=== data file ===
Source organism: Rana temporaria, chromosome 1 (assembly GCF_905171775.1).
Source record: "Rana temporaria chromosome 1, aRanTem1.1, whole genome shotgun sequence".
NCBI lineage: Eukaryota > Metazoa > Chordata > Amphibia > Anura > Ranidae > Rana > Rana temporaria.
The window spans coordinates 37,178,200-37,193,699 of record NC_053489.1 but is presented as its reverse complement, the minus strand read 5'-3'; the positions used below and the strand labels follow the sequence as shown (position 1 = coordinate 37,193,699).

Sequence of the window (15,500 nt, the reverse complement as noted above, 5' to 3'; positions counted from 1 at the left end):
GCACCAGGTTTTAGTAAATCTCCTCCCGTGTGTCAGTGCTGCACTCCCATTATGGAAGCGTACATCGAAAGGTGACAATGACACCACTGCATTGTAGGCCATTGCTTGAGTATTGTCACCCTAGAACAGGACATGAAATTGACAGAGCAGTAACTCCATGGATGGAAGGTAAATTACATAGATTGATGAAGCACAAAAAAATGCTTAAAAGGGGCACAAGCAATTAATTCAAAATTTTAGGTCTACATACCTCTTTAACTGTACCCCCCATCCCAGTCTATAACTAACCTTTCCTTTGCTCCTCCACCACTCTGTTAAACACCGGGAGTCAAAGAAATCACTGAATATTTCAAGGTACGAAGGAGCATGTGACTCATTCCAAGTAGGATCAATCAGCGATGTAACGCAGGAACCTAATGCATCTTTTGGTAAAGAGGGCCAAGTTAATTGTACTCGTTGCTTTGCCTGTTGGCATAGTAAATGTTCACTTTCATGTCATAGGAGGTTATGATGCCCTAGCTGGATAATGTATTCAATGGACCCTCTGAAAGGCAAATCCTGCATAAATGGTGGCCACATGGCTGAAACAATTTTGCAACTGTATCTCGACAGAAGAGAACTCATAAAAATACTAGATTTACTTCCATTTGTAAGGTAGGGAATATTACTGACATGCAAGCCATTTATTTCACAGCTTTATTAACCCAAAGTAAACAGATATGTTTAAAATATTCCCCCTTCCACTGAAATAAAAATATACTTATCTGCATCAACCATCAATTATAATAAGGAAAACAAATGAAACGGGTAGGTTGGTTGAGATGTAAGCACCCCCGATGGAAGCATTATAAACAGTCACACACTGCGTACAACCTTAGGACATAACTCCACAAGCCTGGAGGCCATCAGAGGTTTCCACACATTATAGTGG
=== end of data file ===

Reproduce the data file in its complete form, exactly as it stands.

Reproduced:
Source organism: Rana temporaria, chromosome 1 (assembly GCF_905171775.1).
Source record: "Rana temporaria chromosome 1, aRanTem1.1, whole genome shotgun sequence".
NCBI lineage: Eukaryota > Metazoa > Chordata > Amphibia > Anura > Ranidae > Rana > Rana temporaria.
The window spans coordinates 37,178,200-37,193,699 of record NC_053489.1 but is presented as its reverse complement, the minus strand read 5'-3'; the positions used below and the strand labels follow the sequence as shown (position 1 = coordinate 37,193,699).

Sequence of the window (15,500 nt, the reverse complement as noted above, 5' to 3'; positions counted from 1 at the left end):
GCACCAGGTTTTAGTAAATCTCCTCCCGTGTGTCAGTGCTGCACTCCCATTATGGAAGCGTACATCGAAAGGTGACAATGACACCACTGCATTGTAGGCCATTGCTTGAGTATTGTCACCCTAGAACAGGACATGAAATTGACAGAGCAGTAACTCCATGGATGGAAGGTAAATTACATAGATTGATGAAGCACAAAAAAATGCTTAAAAGGGGCACAAGCAATTAATTCAAAATTTTAGGTCTACATACCTCTTTAACTGTACCCCCCATCCCAGTCTATAACTAACCTTTCCTTTGCTCCTCCACCACTCTGTTAAACACCGGGAGTCAAAGAAATCACTGAATATTTCAAGGTACGAAGGAGCATGTGACTCATTCCAAGTAGGATCAATCAGCGATGTAACGCAGGAACCTAATGCATCTTTTGGTAAAGAGGGCCAAGTTAATTGTACTCGTTGCTTTGCCTGTTGGCATAGTAAATGTTCACTTTCATGTCATAGGAGGTTATGATGCCCTAGCTGGATAATGTATTCAATGGACCCTCTGAAAGGCAAATCCTGCATAAATGGTGGCCACATGGCTGAAACAATTTTGCAACTGTATCTCGACAGAAGAGAACTCATAAAAATACTAGATTTACTTCCATTTGTAAGGTAGGGAATATTACTGACATGCAAGCCATTTATTTCACAGCTTTATTAACCCAAAGTAAACAGATATGTTTAAAATATTCCCCCTTCCACTGAAATAAAAATATACTTATCTGCATCAACCATCAATTATAATAAGGAAAACAAATGAAACGGGTAGGTTGGTTGAGATGTAAGCACCCCCGATGGAAGCATTATAAACAGTCACACACTGCGTACAACCTTAGGACATAACTCCACAAGCCTGGAGGCCATCAGAGGTTTCCACACATTATAGTGG